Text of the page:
JUDITH M. BROWN (2003), Nehru: A Political Life; SHASHI THAROOR (2003), Nehru: The Invention of India
Early in 2003, the website Samachar.com, which digests Indian newspapers for foreign Indiaphiles, conducted a poll that asked, “Which Prime Minister has contributed most to India’s development?” When I checked the numbers in February, incumbent prime minister Atal Bihari Vajpayee was holding a huge lead with 596 votes, three times the number of his nearest rival. As for Jawaharlal Nehru, the chief architect of India’s political system and its transition from colony to independent democracy, and the author of the speech about India’s “tryst with destiny,” which is as well known in India as Lincoln’s Gettysburg Address is in the United States, a speech that similarly defines a nation in terms of the capacity for sacrifice and service— Nehru came in third, with a mere seventy-five votes. To judge from the expatriate community at least, Nehru’s ideas had been roundly repudiated— though it was hard to say whether voters were applauding Vajpayee’s record on foreign investment or his preference for a Hindu state. Coming less than a year after the mass killings of innocent Muslims in Gujarat, virtually condoned by Vajpayee and surely not protested, the vote did not express a robust commitment to minority civil rights.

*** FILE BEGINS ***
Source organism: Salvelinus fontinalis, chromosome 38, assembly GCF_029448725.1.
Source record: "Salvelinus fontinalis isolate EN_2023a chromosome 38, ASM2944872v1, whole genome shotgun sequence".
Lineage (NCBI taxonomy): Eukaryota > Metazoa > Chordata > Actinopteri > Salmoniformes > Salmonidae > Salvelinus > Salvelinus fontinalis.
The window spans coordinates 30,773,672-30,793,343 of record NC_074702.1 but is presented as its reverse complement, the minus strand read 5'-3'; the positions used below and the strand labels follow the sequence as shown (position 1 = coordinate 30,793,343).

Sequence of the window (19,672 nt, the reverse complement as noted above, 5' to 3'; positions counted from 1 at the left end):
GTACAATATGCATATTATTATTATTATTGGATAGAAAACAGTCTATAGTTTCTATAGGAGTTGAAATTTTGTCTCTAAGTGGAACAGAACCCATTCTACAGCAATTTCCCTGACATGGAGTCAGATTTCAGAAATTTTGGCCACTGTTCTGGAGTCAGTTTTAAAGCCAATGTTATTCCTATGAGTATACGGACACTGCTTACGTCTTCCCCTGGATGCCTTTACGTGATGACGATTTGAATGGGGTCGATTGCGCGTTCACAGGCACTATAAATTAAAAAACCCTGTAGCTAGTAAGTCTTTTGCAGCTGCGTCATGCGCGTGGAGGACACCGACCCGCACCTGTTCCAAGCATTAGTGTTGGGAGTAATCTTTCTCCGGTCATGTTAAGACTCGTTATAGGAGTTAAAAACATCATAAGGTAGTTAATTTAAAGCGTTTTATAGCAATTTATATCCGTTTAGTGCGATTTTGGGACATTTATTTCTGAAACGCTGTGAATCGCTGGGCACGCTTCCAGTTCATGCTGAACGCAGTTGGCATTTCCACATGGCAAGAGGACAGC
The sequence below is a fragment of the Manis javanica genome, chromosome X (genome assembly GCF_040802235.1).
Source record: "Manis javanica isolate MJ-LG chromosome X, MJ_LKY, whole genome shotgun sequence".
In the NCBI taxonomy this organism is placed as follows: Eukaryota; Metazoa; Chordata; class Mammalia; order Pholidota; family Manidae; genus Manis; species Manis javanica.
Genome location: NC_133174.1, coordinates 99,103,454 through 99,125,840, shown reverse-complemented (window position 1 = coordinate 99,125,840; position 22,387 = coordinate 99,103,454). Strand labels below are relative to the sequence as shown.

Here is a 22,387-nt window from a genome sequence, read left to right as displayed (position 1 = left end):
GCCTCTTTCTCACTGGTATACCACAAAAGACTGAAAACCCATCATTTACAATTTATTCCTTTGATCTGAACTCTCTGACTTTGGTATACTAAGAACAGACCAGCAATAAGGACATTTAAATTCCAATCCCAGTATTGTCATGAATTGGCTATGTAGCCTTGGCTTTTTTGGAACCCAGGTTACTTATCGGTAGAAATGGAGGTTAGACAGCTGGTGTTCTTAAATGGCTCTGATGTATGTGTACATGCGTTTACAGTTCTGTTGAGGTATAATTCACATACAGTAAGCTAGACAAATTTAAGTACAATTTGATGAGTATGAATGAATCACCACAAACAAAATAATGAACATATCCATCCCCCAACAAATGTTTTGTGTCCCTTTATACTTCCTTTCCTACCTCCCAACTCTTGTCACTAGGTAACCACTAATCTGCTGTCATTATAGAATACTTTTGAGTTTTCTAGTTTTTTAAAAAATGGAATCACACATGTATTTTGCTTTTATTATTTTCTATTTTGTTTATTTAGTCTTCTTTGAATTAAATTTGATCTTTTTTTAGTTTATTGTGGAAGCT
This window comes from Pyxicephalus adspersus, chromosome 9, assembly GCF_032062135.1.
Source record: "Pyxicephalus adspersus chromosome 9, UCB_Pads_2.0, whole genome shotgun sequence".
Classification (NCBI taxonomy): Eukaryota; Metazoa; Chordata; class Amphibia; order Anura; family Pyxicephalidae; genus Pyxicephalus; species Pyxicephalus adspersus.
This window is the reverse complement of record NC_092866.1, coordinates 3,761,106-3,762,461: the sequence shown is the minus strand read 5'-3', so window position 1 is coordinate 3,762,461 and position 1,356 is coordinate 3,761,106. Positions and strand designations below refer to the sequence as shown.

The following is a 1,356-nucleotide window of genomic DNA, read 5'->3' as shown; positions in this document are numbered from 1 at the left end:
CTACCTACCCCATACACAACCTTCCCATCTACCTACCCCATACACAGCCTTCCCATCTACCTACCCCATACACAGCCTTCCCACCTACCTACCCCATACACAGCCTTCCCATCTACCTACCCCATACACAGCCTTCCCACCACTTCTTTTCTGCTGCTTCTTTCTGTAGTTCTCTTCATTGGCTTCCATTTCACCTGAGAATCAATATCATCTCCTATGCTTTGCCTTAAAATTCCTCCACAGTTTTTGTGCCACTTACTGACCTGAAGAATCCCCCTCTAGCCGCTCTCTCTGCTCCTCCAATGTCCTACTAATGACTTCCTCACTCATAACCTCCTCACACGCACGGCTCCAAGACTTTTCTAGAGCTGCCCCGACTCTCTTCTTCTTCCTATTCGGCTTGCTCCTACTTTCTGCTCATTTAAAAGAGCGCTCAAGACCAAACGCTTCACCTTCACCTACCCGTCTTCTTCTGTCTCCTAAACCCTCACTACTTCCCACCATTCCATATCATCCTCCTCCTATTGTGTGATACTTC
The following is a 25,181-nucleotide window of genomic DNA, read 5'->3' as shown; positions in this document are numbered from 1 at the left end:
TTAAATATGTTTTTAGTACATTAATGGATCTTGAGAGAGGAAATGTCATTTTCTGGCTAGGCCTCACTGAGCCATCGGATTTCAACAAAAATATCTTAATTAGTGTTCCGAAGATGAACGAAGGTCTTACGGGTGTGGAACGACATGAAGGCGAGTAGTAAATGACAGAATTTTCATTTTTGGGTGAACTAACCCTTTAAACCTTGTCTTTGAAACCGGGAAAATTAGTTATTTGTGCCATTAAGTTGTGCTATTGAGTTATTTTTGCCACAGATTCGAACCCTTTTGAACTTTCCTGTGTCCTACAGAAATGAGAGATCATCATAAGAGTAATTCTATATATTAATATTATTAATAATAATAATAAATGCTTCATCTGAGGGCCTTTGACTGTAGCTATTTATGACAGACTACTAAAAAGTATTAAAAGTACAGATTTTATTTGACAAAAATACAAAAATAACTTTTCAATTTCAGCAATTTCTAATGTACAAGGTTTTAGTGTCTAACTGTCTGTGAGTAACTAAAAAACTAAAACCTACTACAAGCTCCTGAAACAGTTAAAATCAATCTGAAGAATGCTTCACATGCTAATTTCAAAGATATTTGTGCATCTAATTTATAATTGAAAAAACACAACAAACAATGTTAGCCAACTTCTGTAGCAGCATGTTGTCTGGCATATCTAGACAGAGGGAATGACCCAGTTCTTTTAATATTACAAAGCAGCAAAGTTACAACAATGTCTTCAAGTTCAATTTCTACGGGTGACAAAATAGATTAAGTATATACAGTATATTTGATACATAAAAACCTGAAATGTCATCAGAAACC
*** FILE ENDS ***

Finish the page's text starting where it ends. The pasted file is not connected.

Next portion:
Three months later, the voters of India expressed themselves very differently. They returned Nehru’s Congress Party to power and roundly defeated Vajpayee’s Bharatiya Janata Party, the party of Hindu nationalism. Sonia Gandhi, the widow of Nehru’s grandson Rajiv Gandhi, declined the prime ministership in order to prevent the political process from being hijacked by the controversy over her foreign birth, but she still runs the party, and she has repeatedly stated that the electoral victory is a triumph for two central aspects of Nehru’s vision of the state: the idea of equal respect for citizens of all religions, and the idea of a basic commitment to eradicating desperate